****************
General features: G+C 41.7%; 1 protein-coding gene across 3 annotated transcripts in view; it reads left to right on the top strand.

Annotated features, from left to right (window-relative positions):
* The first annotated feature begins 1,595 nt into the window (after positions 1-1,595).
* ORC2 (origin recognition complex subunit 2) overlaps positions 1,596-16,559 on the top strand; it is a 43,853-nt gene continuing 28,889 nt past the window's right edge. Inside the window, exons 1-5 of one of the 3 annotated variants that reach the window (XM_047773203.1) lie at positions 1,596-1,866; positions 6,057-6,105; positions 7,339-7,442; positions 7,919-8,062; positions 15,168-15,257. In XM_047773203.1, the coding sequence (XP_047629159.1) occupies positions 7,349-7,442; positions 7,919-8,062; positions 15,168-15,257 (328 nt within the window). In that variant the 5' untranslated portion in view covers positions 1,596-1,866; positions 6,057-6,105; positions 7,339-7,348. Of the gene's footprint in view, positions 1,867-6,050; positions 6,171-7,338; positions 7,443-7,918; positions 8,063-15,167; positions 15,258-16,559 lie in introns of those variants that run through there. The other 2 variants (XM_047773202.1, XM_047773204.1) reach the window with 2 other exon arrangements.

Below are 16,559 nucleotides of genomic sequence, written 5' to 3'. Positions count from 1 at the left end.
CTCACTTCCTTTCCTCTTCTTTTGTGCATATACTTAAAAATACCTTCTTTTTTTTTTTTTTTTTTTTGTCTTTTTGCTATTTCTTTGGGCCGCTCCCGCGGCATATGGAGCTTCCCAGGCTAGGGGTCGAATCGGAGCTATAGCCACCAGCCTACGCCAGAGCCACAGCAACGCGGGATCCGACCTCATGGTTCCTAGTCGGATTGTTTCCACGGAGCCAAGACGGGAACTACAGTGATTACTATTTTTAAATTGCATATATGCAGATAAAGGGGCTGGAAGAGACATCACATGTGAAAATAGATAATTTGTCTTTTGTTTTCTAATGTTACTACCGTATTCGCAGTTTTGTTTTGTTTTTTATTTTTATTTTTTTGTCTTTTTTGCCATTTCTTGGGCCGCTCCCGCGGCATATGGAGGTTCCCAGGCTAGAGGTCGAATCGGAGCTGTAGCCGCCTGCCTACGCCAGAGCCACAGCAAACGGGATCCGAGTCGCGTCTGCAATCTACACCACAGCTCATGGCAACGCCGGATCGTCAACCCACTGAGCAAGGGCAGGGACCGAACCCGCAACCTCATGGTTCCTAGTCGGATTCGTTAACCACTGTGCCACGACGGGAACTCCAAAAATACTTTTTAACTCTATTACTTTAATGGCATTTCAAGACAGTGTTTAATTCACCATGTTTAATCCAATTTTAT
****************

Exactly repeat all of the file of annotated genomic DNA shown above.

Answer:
General features: G+C 41.7%; 1 protein-coding gene across 3 annotated transcripts in view; it reads left to right on the top strand.

Annotated features, from left to right (window-relative positions):
* The first annotated feature begins 1,595 nt into the window (after positions 1-1,595).
* ORC2 (origin recognition complex subunit 2) overlaps positions 1,596-16,559 on the top strand; it is a 43,853-nt gene continuing 28,889 nt past the window's right edge. Inside the window, exons 1-5 of one of the 3 annotated variants that reach the window (XM_047773203.1) lie at positions 1,596-1,866; positions 6,057-6,105; positions 7,339-7,442; positions 7,919-8,062; positions 15,168-15,257. In XM_047773203.1, the coding sequence (XP_047629159.1) occupies positions 7,349-7,442; positions 7,919-8,062; positions 15,168-15,257 (328 nt within the window). In that variant the 5' untranslated portion in view covers positions 1,596-1,866; positions 6,057-6,105; positions 7,339-7,348. Of the gene's footprint in view, positions 1,867-6,050; positions 6,171-7,338; positions 7,443-7,918; positions 8,063-15,167; positions 15,258-16,559 lie in introns of those variants that run through there. The other 2 variants (XM_047773202.1, XM_047773204.1) reach the window with 2 other exon arrangements.

Below are 16,559 nucleotides of genomic sequence, written 5' to 3'. Positions count from 1 at the left end.
CTCACTTCCTTTCCTCTTCTTTTGTGCATATACTTAAAAATACCTTCTTTTTTTTTTTTTTTTTTTTGTCTTTTTGCTATTTCTTTGGGCCGCTCCCGCGGCATATGGAGCTTCCCAGGCTAGGGGTCGAATCGGAGCTATAGCCACCAGCCTACGCCAGAGCCACAGCAACGCGGGATCCGACCTCATGGTTCCTAGTCGGATTGTTTCCACGGAGCCAAGACGGGAACTACAGTGATTACTATTTTTAAATTGCATATATGCAGATAAAGGGGCTGGAAGAGACATCACATGTGAAAATAGATAATTTGTCTTTTGTTTTCTAATGTTACTACCGTATTCGCAGTTTTGTTTTGTTTTTTATTTTTATTTTTTTGTCTTTTTTGCCATTTCTTGGGCCGCTCCCGCGGCATATGGAGGTTCCCAGGCTAGAGGTCGAATCGGAGCTGTAGCCGCCTGCCTACGCCAGAGCCACAGCAAACGGGATCCGAGTCGCGTCTGCAATCTACACCACAGCTCATGGCAACGCCGGATCGTCAACCCACTGAGCAAGGGCAGGGACCGAACCCGCAACCTCATGGTTCCTAGTCGGATTCGTTAACCACTGTGCCACGACGGGAACTCCAAAAATACTTTTTAACTCTATTACTTTAATGGCATTTCAAGACAGTGTTTAATTCACCATGTTTAATCCAATTTTAT